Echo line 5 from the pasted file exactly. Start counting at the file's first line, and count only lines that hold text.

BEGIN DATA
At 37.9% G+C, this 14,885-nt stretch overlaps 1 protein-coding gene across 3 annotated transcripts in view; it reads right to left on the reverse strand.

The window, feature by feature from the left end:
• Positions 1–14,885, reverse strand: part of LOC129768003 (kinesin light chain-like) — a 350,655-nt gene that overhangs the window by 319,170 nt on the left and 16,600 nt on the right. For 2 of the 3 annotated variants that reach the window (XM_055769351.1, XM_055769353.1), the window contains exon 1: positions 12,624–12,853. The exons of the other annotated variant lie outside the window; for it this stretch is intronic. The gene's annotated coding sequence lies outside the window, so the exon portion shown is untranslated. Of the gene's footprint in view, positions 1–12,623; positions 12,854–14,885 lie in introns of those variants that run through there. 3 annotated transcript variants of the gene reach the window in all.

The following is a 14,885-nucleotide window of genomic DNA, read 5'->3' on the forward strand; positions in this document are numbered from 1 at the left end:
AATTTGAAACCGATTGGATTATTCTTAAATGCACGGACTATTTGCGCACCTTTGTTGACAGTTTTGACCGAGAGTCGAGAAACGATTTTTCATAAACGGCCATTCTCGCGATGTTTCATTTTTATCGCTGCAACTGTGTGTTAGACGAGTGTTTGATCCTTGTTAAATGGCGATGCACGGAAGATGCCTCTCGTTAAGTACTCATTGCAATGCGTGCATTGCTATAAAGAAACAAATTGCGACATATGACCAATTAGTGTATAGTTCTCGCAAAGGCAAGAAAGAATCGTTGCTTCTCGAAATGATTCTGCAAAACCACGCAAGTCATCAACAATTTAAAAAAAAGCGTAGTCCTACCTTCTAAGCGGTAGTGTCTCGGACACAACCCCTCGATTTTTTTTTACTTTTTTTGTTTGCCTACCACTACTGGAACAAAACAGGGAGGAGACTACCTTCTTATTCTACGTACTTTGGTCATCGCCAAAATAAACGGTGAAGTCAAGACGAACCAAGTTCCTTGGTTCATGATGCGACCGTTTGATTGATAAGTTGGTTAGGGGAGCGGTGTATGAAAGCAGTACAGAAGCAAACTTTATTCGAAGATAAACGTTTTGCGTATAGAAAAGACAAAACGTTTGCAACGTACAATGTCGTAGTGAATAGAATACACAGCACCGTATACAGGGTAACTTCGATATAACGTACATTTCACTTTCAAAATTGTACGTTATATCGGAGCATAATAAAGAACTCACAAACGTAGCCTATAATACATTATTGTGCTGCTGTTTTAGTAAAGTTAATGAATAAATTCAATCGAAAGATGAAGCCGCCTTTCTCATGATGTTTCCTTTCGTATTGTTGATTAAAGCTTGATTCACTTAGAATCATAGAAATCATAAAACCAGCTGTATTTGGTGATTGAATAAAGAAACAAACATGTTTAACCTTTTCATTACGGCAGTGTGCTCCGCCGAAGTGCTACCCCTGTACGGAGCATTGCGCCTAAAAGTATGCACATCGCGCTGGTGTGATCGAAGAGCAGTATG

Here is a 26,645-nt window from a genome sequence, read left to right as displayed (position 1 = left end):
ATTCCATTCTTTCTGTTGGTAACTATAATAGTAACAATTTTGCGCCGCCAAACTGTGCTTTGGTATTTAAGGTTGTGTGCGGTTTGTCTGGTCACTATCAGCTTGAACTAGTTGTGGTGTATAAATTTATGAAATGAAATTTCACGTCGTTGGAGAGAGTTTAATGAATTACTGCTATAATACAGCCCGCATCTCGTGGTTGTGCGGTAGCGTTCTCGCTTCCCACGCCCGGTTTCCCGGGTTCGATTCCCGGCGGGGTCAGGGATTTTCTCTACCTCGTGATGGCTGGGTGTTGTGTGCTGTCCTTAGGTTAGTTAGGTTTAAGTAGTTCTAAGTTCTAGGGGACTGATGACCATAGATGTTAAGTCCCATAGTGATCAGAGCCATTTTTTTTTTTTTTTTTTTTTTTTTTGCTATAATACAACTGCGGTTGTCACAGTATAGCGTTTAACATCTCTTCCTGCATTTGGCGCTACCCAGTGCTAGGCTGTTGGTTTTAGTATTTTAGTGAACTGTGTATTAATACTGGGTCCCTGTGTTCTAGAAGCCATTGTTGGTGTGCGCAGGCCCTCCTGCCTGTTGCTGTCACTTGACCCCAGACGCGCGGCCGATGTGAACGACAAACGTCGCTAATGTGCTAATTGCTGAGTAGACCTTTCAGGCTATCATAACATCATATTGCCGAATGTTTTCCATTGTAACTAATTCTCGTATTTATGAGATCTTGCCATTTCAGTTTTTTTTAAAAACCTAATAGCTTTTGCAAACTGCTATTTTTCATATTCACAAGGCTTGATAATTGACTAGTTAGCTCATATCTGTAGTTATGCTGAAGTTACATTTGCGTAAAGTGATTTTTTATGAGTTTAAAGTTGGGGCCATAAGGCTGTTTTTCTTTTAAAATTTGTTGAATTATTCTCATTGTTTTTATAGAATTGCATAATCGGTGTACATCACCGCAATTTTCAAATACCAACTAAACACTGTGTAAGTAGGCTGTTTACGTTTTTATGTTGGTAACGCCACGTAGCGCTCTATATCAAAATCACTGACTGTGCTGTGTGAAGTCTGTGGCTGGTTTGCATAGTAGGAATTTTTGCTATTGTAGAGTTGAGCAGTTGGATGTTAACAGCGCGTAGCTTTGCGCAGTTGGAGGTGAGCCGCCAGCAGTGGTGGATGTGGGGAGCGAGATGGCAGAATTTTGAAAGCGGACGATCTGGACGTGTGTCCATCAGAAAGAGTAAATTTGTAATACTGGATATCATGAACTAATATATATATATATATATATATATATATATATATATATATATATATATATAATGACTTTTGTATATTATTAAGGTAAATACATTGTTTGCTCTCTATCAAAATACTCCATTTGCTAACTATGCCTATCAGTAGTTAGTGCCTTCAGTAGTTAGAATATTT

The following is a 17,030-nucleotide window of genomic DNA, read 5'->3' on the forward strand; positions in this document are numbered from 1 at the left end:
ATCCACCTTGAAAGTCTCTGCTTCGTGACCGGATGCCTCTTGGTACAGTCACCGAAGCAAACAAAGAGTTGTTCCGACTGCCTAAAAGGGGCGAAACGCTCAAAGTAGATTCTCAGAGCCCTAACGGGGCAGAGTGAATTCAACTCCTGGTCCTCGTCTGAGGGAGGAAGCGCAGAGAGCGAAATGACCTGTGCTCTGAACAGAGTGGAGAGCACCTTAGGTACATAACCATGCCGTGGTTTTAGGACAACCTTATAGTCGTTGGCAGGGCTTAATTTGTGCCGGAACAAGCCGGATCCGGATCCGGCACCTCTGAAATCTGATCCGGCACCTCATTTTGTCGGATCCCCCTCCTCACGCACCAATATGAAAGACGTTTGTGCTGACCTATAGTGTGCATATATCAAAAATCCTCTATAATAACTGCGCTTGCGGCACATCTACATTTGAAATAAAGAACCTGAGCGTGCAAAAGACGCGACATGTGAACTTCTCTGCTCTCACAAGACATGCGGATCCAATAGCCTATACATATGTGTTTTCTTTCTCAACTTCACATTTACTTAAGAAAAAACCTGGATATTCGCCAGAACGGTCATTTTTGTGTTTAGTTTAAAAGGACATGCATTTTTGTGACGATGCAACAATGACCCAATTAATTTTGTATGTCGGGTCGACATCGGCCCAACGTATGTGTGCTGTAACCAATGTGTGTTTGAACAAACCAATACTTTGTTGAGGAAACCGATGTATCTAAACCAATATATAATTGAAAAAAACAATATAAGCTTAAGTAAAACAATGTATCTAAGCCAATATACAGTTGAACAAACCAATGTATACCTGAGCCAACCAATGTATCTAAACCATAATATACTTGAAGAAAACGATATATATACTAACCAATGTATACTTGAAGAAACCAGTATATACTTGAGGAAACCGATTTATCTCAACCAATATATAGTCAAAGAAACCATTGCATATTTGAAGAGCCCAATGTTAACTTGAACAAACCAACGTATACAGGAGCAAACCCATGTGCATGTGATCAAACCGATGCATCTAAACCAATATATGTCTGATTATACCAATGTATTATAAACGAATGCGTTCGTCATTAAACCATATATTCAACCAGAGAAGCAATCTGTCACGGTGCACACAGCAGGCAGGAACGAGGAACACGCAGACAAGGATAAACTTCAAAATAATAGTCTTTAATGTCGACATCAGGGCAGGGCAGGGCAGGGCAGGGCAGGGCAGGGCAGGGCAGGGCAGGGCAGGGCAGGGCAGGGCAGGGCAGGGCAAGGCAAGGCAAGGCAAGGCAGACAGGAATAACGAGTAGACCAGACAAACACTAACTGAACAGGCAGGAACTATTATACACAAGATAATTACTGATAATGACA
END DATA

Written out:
AATTTGAAACCGATTGGATTATTCTTAAATGCACGGACTATTTGCGCACCTTTGTTGACAGTTTTGACCGAGAGTCGAGAAACGATTTTTCATAAACGGCCATTCTCGCGATGTTTCATTTTTATCGCTGCAACTGTGTGTTAGACGAGTGTTTGATCCTTGTTAAATGGCGATGCACGGAAGATGCCTCTCGTTAAGTACTCATTGCAATGCGTGCATTGCTATAAAGAAACAAATTGCGACATATGACCAATTAGTGTATAGTTCTCGCAAAGGCAAGAAAGAATCGTTGCTTCTCGAAATGATTCTGCAAAACCACGCAAGTCATCAACAATTTAAAAAAAAGCGTAGTCCTACCTTCTAAGCGGTAGTGTCTCGGACACAACCCCTCGATTTTTTTTTACTTTTTTTGTTTGCCTACCACTACTGGAACAAAACAGGGAGGAGACTACCTTCTTATTCTACGTACTTTGGTCATCGCCAAAATAAACGGTGAAGTCAAGACGAACCAAGTTCCTTGGTTCATGATGCGACCGTTTGATTGATAAGTTGGTTAGGGGAGCGGTGTATGAAAGCAGTACAGAAGCAAACTTTATTCGAAGATAAACGTTTTGCGTATAGAAAAGACAAAACGTTTGCAACGTACAATGTCGTAGTGAATAGAATACACAGCACCGTATACAGGGTAACTTCGATATAACGTACATTTCACTTTCAAAATTGTACGTTATATCGGAGCATAATAAAGAACTCACAAACGTAGCCTATAATACATTATTGTGCTGCTGTTTTAGTAAAGTTAATGAATAAATTCAATCGAAAGATGAAGCCGCCTTTCTCATGATGTTTCCTTTCGTATTGTTGATTAAAGCTTGATTCACTTAGAATCATAGAAATCATAAAACCAGCTGTATTTGGTGATTGAATAAAGAAACAAACATGTTTAACCTTTTCATTACGGCAGTGTGCTCCGCCGAAGTGCTACCCCTGTACGGAGCATTGCGCCTAAAAGTATGCACATCGCGCTGGTGTGATCGAAGAGCAGTATG